AH 228

















AND                                       THE CANADIAN UNION OF TRANSPORTATION






Arbitrator:                    Bryan E. Williams


Appearing For The Parties:


                                                Mr. Hugh Collins , for the Employer                                              

                                                Mr. Ian Donald, for the Union



Place and date of Hearing:

Vancouver, British Columbia

September 27, 1978.






                The parties agreed that I was properly constituted as a single arbitrator with jurisdiction to decide the issue in dispute.



The issue:


                Can the employer require Maintainers (Grade 1) or Heavy Duty Mechanics filing certain positions to be in possession of a valid B. C. driver’s licence and a valid “D” Book?



Joint Statement Of Issue:


                The railway has on different occasions required applicants for certain Maintainer (Grade 1) and heavy Duty mechanic positions to be in possession of a valid B. C. driver’s licence and to hold a valid “D” Book signifying they have successfully passed the Railway’s examination to operate a speeder on the track.


                It is the contention of the Union that the Railway is arbitrarily adding qualification requirements to the classification of Maintainer (Grade 1) and Heavy Duty Mechanic set out in the Collective Agreement.


                The Railway does not agree with the Union position.


                The union argued that by requiring the Maintainer (Grade 1) and Heavy Duty Mechanic to be in possession of a valid “D” Book and a valid B. C. driver’s licence, the employer was attempting to modify or add to the Collective Agreement. The Union further argued that the qualifications for the said positions were the subject of collective bargaining, not only in respect to the definition of the qualifications, but also in respect to the negotiation of the wage rate having regard to those qualifications.


                The bulletins giving rise to this dispute contained the addition of the following:

                “Applicants shall also hold a valid “D” Book and must possess a valid B. C. Driver’s Licence.”


                The Union argued that these additional requirements were not included in the negotiated job descriptions and therefore should not be a condition of employment when the job is bulletined.


The Employer argued that there is no rule in the Collective Agreement which prohibits the Railway from requiring certain job categories operating a railway motor car or driving a company roadway vehicle while on a public road. The Employer further argued that it is necessary for certain Maintainer and heavy Duty Mechanic positions to use railway motor cars and roadway vehicles in order to fulfill their respective functions for which they are qualified and for which they are being paid. Also, there is no monetary loss to Maintainers or Heavy Duty Mechanics when they are required to operate these vehicles.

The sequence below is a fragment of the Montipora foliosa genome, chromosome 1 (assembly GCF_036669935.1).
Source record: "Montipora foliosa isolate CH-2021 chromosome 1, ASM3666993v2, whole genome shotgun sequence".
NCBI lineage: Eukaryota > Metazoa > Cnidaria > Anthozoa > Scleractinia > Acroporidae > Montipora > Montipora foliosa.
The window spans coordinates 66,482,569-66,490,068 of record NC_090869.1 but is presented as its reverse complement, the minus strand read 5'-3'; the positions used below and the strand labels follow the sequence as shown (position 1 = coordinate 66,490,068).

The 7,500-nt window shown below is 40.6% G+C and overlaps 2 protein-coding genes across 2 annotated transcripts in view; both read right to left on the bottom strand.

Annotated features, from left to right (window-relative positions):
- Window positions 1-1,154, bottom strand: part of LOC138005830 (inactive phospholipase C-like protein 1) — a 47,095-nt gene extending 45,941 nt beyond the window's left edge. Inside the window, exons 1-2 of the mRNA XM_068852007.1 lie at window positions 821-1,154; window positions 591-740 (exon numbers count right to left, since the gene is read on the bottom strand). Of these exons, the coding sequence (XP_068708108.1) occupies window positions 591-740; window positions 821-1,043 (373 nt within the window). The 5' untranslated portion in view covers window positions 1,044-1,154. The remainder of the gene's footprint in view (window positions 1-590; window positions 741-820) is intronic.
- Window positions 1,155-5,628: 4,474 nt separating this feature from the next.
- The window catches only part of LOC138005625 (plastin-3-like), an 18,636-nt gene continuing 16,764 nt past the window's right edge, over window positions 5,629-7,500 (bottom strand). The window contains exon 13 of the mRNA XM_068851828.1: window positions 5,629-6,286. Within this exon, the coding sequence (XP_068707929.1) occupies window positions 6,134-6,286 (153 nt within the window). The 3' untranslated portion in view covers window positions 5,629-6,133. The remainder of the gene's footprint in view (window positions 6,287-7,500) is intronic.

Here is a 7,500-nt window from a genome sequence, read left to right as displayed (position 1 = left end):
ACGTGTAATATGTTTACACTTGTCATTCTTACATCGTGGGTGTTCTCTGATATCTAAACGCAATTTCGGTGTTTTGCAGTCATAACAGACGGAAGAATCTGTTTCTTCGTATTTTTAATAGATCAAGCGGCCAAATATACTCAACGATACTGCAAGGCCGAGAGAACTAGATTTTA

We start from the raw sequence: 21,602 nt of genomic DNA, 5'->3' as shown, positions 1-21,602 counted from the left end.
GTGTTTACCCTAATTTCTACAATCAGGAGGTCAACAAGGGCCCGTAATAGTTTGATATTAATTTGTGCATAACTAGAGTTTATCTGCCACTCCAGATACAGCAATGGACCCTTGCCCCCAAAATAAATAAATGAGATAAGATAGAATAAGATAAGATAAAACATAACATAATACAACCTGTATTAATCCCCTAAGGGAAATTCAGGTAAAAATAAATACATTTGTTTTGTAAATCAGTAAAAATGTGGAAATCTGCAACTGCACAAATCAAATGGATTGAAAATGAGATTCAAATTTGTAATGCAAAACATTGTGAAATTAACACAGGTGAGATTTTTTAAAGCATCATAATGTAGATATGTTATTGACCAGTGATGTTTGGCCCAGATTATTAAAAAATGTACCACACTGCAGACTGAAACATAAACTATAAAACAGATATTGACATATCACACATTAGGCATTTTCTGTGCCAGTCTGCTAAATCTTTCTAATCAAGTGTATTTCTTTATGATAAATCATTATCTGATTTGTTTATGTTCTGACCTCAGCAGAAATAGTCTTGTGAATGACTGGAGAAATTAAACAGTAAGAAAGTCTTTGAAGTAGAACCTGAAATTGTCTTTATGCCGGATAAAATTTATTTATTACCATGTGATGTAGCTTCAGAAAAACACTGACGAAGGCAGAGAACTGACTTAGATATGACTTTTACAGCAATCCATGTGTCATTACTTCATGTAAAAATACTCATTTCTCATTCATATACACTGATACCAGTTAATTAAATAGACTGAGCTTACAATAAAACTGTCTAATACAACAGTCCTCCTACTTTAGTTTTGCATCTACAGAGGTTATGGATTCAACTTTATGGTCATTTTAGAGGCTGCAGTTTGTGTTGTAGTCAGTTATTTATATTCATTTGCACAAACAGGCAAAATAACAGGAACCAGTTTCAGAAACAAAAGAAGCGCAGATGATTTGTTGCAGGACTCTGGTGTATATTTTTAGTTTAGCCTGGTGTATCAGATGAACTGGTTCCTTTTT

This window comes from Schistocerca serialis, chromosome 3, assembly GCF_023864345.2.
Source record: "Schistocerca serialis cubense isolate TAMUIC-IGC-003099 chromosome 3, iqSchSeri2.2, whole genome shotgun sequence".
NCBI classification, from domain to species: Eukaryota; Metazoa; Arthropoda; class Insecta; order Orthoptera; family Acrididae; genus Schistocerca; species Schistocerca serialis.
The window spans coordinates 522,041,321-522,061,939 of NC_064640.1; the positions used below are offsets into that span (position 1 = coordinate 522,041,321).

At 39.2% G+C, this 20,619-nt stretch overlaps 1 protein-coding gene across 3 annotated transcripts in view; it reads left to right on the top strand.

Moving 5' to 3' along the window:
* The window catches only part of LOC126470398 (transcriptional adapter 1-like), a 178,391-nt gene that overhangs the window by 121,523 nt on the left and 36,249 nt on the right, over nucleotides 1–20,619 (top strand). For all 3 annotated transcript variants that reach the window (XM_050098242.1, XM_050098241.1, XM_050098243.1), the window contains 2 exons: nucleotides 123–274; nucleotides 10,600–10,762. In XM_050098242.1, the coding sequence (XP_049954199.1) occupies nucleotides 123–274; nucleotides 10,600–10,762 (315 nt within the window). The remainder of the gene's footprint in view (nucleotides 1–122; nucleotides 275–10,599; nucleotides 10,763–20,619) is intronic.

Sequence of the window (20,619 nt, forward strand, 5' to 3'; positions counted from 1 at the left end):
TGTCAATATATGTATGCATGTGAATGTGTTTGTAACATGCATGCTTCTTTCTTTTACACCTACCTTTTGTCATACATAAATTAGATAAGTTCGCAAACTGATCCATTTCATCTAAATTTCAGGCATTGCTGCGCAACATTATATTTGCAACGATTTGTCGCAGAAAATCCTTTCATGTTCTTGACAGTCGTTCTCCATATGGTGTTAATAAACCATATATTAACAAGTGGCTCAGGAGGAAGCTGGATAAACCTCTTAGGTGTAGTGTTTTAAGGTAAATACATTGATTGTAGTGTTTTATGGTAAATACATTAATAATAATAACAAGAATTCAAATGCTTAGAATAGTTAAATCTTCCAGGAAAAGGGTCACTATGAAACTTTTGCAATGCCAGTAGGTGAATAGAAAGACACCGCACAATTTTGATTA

After hearing the evidence and perusing the written submissions, it is noted that in some of the Job Bulletins there is no requirement for a valid B. C. driver’s licence, while others require both the driver’s licence and the “D” Book.


In Appendix 1 to the Collective Agreement there is a reference on Page 91 which states:

                “When driving a truck outside of regular assigned hours time so occupied will go to make up the

one hundred and eighty nine (189) hours.”


In the Rules and Regulations there is a list of occupations requiring a “D” Book qualification.  In that list

on page V the following are noted as examples:

Machine Opr. (Grp. II & III, when specified by bulletin)

Maintainer (when specified by bulletin)


While the qualifications for a maintainer (Grade 1) are clearly spelled out in the Collective Agreement

(Appendix 1, p. 93) and there is no reference to a valid B.C. driver’s licence or a valid “D” Book, there is a reference to “… in the shop and field.”


There are times when there are breakdowns “in the shop and field” and the Maintainer must use public

roads or a railway motor car to get to the site of the breakdown.  I cannot find anything in the Collective agreement which states he must be driven to the site of a breakdown by another person (such as a Teamster). 


In view of the forgoing, I must agree with the Employer that it is not adding qualification requirements for

the position of maintainer (Grade 1 and Heavy Duty Mechanic when it requires the applicant to be a holder of a valid B.C. driver’s licence and a “D” Book.  This requirement only provides a means of transportation for the employee to function in the capacity for which he is qualified.


Therefore, my findings are as follows:

The Employer is not in violation of the Collective Agreement by requiring Maintainers (Grade 1) or Heavy

Duty Mechanics filling certain positions to be in possession of a valid B.C. driver’s licence and a valid “D” Book.


It is so awarded.


Dated at Mission, British Columbia, this 14th day of November, 1978.



Bryan E. Williams